Expand the endl node to display the functions called by that function. Notice the graph is updated to show the functions called by endl as well.
Click the second button, called Bring Into Focus, on the left side of the window to focus on the endl function, then click the fourth button Who Calls this Function to view all the functions that call the endl function. Hyperlink navigation lets you jump from the invocation of a class, method, variable, or constant to its declaration, and from its declaration to its definition.
Hyperlinks also let you jump from a method that is overridden to the method that overrides it, and vice versa. In the cpu. The ComputeSupportMetric function is highlighted and an annotation displays information about the function. Mouse over the definition while pressing Ctrl, and click the hyperlink. The editor jumps to the declaration of the function in the cpu.
Click the left arrow in the editor toolbar second button from the left and the editor jumps back to the definition in cpu. Hover the mouse cursor over the green circle in the left margin and see the annotation that indicates that this method overrides another method. Click the green circle to go to the overridden method and you jump to the module. Click the Cpu::ComputeSupportMetric item and you jump back to the declaration of the method in the cpu. The Includes Hierarchy window lets you inspect all header and source files that are directly or indirectly included in a source file, or all source and header files that directly or indirectly include a header file.
Right-click on the include “module. By default, the Hierarchy window displays a plain list of files that directly include the header file. Click the right-most button at the bottom of the window to change the display to a tree view.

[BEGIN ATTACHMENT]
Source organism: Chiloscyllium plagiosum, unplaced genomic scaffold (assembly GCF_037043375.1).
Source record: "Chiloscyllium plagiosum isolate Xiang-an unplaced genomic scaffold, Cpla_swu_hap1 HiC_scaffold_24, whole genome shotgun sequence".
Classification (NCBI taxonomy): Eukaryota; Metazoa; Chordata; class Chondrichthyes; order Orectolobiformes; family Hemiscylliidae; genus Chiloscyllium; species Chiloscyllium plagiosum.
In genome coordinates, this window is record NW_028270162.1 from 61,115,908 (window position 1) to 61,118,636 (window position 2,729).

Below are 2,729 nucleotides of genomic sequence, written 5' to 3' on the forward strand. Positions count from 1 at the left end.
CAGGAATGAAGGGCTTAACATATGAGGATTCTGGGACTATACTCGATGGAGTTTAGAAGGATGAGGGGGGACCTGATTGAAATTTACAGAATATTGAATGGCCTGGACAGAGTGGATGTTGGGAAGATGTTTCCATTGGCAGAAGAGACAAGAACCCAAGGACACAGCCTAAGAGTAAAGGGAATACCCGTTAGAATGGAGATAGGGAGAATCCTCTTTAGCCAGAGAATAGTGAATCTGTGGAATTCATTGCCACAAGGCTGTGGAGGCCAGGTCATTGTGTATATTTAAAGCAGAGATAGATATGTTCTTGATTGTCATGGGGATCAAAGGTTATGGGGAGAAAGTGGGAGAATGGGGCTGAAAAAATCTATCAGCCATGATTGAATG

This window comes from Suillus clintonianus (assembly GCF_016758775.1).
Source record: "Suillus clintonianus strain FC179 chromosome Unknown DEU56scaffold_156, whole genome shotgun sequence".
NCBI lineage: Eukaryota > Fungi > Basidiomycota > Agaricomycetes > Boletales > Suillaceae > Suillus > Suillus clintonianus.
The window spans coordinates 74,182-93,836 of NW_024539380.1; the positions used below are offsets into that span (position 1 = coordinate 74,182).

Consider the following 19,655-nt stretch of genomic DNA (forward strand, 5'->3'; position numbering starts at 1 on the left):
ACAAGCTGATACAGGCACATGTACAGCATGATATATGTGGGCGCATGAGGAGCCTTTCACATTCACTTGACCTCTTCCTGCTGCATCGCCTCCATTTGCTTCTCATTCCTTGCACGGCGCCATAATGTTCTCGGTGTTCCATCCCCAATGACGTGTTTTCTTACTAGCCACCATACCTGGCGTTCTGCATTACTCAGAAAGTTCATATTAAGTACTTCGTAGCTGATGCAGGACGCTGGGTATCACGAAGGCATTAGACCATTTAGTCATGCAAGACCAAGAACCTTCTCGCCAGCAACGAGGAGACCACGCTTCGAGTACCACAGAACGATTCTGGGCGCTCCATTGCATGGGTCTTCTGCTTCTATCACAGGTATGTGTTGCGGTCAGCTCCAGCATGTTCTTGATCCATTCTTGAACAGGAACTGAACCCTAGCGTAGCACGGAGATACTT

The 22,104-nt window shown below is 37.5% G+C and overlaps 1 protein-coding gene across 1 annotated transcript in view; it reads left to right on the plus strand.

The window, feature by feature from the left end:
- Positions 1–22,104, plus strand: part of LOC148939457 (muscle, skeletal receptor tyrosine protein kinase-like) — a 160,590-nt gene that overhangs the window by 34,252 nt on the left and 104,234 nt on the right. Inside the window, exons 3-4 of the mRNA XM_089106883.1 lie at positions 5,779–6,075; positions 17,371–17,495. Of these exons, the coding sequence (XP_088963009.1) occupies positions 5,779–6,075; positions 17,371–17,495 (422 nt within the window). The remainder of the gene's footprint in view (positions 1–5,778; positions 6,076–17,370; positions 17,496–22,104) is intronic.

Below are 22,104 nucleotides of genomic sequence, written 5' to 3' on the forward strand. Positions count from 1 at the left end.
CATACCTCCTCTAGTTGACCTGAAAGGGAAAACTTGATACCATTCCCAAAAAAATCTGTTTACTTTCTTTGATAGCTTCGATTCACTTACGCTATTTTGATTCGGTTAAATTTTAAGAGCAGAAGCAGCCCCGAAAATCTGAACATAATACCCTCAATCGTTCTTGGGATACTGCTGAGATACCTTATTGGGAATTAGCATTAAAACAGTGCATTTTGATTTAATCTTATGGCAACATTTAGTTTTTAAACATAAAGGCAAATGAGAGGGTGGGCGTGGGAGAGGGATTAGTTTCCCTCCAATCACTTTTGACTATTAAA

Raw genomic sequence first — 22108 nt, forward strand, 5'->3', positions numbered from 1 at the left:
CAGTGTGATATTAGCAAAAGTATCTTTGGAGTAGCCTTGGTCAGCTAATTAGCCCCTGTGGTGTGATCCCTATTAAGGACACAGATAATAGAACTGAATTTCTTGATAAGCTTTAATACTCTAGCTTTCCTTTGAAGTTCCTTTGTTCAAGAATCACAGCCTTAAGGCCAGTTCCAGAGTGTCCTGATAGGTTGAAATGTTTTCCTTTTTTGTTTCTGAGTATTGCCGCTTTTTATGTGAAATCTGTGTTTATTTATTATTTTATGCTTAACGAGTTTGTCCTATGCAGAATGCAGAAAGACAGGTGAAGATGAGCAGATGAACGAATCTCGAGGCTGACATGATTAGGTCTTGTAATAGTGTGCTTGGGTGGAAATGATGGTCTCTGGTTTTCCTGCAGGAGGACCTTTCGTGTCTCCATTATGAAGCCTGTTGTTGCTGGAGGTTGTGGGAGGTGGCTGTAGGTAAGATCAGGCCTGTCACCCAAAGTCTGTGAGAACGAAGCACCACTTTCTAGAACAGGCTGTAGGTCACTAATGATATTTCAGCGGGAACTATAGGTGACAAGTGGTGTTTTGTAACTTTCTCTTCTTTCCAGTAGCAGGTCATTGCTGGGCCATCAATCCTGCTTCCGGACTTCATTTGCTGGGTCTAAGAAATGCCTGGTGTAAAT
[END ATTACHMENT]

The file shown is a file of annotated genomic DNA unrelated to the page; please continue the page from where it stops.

Click the second button from the right to change the display to all files that include or are included. Expand the nodes in the tree view to see all of the source files that include the header file. See link:debugging. Apache NetBeans. Latest release. Requirements To follow this tutorial, you need the following software and resources. Select the Quote project. Click Next, then click Finish.
Click Editor in the top pane of the window. Click the Formatting tab. Select the C language from the Language drop-down list because the Quote project uses C. Select the style you want to set from the Style drop-down list.
Modify the style properties as desired. Using Semantic Highlighting You can set an option so that when you click on a class, function, variable, or macro, all occurrences of that class, function, variable, or macro in the current file are highlighted. Click the Highlighting tab. Make sure that all of the check boxes contain checkmarks. Click OK. Click on an occurrence of the Customer class. Open the quote. Expand the list of items by pressing Ctrl-Space again. Select the Customer class and press Enter.
Delete the code you have added. Adding Source Code Documentation You can add comments to your code to automatically generate documentation for your functions, classes, and methods.